|Halloween postcard, ca. 1900-1910.|
Halloween is a Celtic festival, imported to America, and later re-exported to Europe, pumpkins and all.
The word Halloween is a contraction of All Hallows Evening—the eve of All Hallows Day (or all Saints Day) Day. October 31 tends to be a boisterous occasion, whether in Boston (even without the World Series) or in the U.S. Southwest and Mexico, where it kicks off the festival of el dia de los muertos.
In the Christian calendar, All Hallows Day, on November 1, was the day to remember saints and martyrs. All Souls Day, on November 2, was dedicated to all the departed faithful awaiting entry into heaven and hence in need of prayer.
As with most Christian holidays, the Church carefully overlaid the “days of the dead” on top of an earlier pre-Christian festival. Just as Christmas marks the winter solstice and Easter the onset of spring, Halloween was timed to coincide with a Celtic festival celebrating the end of the harvest.
The Protestant English overlaid a different holiday on the old harvest festival. They celebrated, and continue to celebrate, Guy Fawkes Night, the anniversary of a foiled attempt to blow up parliament on November 5, 1605. This holiday caught on in colonial New England, where Halloween was not widely celebrated until the onset of mass Catholic immigration in the mid-19th century.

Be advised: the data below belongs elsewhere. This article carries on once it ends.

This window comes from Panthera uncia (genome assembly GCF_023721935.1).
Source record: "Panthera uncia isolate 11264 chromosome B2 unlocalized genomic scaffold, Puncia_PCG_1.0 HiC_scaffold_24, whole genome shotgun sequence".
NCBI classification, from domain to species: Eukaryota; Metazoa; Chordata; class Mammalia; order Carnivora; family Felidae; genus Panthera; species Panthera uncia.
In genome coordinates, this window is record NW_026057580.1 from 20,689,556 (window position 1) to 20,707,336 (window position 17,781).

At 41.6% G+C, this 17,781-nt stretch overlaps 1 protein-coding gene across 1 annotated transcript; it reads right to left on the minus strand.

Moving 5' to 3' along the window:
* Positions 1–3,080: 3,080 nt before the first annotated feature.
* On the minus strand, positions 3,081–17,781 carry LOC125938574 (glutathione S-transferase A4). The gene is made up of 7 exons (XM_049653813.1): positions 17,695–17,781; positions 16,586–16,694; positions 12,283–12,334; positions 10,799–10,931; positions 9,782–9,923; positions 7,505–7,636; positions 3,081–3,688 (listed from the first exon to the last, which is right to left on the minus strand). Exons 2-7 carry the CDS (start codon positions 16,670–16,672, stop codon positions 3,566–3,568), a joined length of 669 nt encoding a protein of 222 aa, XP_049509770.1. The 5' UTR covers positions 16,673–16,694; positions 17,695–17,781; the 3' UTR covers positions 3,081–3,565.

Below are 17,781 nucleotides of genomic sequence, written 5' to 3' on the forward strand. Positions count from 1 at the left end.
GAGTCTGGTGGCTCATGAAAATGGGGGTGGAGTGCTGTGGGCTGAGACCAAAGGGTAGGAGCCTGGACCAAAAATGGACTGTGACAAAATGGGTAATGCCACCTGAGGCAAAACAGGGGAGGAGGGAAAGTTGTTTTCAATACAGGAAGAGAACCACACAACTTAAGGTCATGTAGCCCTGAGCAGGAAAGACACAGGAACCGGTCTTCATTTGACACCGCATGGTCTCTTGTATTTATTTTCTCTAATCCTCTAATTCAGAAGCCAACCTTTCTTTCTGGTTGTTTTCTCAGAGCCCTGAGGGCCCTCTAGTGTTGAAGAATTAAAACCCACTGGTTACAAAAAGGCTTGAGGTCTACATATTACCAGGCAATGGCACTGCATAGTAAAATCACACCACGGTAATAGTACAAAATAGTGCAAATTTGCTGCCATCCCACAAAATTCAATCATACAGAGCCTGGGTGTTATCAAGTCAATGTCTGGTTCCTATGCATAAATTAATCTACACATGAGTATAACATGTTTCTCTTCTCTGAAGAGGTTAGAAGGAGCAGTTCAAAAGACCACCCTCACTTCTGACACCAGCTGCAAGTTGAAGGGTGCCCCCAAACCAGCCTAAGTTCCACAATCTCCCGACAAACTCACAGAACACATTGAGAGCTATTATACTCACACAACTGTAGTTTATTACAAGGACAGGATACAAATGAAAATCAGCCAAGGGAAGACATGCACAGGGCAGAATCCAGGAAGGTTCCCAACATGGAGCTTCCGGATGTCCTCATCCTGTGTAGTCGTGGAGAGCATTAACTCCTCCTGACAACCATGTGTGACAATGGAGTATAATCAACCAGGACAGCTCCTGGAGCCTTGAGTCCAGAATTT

Most Catholic immigrants at this time were German or Irish. Germany does not have a long Halloween tradition; the holiday celebrated (and sometimes lamented) there today is an American import. Ireland, by contrast, has a robust and deep-rooted tradition. The old Celtic harvest festival, known as samhain (after the Gaelic word for November), was a wild affair in Ireland.
On an Irish Halloween in the 19th century, the children stayed safely at home. It was the adults who went out in disguise, parading from door to door. There was no end of frolicking, cultural play, and social inversion—the world turned upside down—but it had a distinctly ominous undertone.
It was a short step from the rituals of Halloween to the choreographed violence of rural secret societies, among them the Whiteboys, the Lady Clares, and the Molly Maguires, all of them men disguised in women’s clothing.
Children today rarely feel a need to enact a “trick,” having grabbed a “treat.” In the past, however, the trick might have been a threat, a warning, a beating, or an arson attack. Perhaps even an assassination. The treat forestalling the trick was a concession by a landlord, his agent, or a hated neighbor. Half-yearly rents were due on October 31, adding to the tension. Over time, on both sides of the Atlantic, Halloween became a children’s celebration. It’s probably just as well.
Kevin Kenny is Professor History at Boston College. He is author of Diaspora: A Very Short Introduction (Oxford University Press, 2013).